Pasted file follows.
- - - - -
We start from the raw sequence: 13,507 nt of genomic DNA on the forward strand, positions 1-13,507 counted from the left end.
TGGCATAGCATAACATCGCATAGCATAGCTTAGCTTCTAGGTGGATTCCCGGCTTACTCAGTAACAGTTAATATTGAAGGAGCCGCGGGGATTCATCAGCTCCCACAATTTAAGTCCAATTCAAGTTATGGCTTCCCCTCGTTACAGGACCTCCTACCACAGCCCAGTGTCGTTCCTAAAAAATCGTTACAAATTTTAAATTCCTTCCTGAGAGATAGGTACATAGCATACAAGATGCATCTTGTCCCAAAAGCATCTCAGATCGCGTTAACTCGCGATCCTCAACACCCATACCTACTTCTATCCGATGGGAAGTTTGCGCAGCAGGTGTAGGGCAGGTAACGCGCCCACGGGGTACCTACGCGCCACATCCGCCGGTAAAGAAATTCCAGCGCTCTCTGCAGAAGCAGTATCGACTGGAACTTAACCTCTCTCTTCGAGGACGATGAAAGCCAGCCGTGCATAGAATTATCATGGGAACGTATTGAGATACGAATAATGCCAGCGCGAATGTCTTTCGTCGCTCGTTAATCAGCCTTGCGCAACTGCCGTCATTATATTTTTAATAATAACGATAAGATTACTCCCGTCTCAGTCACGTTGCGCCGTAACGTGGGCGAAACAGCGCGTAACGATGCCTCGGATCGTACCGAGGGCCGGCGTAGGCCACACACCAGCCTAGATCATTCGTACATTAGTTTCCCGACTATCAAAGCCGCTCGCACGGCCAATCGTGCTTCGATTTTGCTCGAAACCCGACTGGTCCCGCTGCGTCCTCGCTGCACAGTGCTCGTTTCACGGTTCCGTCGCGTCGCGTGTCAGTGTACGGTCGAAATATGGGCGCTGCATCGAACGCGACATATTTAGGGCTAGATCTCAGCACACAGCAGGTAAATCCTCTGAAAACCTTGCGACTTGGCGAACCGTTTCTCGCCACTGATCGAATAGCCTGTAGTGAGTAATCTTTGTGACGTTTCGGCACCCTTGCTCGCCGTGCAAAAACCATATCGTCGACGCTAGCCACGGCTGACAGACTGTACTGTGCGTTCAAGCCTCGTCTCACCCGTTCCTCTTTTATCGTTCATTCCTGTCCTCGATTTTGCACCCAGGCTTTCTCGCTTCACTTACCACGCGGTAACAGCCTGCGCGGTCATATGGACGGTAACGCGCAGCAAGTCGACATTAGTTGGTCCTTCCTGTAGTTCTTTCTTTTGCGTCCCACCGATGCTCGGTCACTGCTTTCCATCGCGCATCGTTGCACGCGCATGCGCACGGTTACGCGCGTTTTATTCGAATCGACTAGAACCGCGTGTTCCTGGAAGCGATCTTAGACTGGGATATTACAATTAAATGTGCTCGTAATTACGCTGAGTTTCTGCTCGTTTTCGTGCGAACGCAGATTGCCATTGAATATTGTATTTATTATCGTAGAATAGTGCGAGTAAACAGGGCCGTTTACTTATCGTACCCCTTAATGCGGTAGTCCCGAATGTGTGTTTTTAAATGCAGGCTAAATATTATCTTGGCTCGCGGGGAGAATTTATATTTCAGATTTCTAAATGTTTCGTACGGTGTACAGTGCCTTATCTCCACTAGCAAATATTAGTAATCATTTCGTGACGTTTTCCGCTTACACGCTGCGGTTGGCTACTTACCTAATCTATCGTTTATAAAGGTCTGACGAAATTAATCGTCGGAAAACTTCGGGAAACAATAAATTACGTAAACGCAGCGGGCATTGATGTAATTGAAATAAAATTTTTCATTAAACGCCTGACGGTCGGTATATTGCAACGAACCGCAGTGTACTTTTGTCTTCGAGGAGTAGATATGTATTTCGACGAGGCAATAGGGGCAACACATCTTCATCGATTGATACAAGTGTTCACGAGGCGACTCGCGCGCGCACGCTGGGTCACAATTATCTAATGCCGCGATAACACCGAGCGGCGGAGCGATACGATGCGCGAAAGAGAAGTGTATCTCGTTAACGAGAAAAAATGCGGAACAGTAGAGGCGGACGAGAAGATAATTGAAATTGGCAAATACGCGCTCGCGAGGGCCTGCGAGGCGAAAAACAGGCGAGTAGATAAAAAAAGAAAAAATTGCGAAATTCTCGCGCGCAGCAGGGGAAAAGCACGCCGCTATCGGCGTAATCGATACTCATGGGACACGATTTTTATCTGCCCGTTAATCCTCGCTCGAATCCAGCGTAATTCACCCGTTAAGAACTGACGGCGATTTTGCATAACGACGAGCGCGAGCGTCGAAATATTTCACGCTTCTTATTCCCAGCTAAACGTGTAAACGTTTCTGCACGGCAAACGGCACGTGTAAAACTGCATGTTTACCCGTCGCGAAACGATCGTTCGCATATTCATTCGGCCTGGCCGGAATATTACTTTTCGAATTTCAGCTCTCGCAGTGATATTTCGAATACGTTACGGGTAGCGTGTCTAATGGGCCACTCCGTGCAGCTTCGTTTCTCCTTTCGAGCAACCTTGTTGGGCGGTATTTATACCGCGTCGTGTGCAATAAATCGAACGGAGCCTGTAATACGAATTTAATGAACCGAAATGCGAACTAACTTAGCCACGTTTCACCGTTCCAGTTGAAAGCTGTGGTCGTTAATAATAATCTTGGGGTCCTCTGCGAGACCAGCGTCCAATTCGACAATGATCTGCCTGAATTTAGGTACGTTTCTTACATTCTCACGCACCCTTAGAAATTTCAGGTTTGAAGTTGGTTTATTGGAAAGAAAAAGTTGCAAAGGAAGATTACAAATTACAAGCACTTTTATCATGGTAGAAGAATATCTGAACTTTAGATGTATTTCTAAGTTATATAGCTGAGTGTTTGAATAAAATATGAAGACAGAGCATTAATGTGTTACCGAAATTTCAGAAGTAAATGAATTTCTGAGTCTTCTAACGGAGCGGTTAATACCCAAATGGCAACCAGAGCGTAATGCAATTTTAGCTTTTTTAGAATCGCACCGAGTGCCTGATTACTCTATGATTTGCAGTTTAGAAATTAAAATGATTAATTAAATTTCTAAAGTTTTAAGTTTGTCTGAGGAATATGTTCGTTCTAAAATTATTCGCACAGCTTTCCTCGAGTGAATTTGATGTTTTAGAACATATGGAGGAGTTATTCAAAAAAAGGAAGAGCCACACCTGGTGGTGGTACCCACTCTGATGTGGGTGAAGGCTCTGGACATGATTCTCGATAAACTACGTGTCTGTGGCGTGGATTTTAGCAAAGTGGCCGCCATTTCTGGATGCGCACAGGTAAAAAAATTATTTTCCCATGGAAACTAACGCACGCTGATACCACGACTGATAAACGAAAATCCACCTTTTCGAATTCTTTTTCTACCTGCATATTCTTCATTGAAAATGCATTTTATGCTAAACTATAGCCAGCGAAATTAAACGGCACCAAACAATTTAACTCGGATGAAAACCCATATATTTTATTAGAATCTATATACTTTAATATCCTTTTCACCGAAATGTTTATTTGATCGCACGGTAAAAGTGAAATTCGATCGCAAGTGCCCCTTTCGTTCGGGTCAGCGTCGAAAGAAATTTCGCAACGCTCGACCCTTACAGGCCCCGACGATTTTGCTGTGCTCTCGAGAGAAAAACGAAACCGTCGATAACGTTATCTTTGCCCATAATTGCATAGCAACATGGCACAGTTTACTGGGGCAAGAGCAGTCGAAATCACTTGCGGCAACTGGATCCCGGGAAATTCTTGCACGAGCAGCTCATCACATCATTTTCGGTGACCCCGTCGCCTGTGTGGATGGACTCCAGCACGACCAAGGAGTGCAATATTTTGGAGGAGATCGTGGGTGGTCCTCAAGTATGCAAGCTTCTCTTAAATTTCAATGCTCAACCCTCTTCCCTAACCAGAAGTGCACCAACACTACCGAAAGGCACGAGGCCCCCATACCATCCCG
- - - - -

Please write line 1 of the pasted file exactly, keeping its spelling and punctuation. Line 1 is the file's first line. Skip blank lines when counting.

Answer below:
We start from the raw sequence: 13,507 nt of genomic DNA on the forward strand, positions 1-13,507 counted from the left end.